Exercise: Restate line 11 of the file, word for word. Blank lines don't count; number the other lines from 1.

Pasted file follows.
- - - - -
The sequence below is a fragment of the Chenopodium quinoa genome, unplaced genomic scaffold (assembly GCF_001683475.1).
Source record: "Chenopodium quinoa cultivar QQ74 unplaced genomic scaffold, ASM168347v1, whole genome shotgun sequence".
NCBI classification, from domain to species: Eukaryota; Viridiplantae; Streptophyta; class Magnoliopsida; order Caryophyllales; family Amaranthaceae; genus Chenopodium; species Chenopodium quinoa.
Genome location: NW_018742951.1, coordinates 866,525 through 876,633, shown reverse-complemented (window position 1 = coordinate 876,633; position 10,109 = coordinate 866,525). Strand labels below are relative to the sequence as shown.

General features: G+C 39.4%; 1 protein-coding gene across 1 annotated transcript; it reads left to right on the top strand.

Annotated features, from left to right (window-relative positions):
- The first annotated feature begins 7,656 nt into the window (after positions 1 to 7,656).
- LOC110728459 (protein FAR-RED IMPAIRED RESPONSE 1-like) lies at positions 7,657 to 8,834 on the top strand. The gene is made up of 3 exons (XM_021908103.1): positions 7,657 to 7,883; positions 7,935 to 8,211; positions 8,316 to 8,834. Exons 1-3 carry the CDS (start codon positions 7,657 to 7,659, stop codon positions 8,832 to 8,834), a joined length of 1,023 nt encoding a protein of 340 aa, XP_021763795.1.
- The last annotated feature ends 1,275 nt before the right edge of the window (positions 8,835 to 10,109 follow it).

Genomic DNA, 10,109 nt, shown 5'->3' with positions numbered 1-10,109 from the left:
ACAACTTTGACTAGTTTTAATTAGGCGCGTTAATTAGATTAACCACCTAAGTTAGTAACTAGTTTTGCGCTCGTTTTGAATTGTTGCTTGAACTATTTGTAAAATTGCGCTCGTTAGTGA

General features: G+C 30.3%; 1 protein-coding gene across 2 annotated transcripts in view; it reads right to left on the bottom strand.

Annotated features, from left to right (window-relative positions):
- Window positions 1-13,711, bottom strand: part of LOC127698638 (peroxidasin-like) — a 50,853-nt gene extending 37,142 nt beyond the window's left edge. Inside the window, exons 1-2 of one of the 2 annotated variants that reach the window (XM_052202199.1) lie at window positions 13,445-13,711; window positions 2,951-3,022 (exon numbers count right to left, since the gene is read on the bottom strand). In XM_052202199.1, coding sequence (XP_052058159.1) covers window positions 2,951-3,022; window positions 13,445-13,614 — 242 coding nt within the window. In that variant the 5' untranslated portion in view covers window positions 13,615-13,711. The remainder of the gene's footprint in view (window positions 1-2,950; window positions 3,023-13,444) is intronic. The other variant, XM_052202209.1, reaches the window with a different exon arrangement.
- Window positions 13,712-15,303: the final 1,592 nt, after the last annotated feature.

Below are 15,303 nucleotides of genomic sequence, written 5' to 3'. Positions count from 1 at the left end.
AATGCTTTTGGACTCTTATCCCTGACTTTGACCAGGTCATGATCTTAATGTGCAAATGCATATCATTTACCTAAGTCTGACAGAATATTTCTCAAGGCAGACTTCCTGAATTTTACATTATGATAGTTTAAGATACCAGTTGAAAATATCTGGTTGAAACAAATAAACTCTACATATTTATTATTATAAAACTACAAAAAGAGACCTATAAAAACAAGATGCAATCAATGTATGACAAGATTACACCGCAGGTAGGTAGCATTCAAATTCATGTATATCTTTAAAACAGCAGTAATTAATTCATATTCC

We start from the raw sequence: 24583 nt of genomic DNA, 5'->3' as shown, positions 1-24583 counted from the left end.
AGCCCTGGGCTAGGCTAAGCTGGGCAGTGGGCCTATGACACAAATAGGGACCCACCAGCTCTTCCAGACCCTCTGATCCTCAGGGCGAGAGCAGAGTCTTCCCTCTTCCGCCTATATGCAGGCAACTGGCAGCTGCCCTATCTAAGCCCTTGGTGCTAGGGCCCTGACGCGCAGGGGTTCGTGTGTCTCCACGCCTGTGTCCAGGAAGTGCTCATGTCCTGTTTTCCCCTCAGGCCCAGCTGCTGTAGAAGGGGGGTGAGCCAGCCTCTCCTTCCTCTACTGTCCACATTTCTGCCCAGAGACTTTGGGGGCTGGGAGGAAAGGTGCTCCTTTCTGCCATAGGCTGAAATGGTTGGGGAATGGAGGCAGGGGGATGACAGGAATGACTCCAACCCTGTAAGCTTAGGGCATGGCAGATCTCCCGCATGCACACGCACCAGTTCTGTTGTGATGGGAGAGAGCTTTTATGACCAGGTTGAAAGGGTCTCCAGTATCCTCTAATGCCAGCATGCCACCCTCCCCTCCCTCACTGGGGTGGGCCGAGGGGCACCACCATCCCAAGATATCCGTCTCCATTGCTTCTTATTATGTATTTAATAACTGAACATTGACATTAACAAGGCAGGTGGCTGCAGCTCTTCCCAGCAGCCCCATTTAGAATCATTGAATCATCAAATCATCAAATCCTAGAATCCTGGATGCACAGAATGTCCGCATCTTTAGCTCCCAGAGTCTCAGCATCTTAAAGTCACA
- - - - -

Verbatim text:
ACAACTTTGACTAGTTTTAATTAGGCGCGTTAATTAGATTAACCACCTAAGTTAGTAACTAGTTTTGCGCTCGTTTTGAATTGTTGCTTGAACTATTTGTAAAATTGCGCTCGTTAGTGA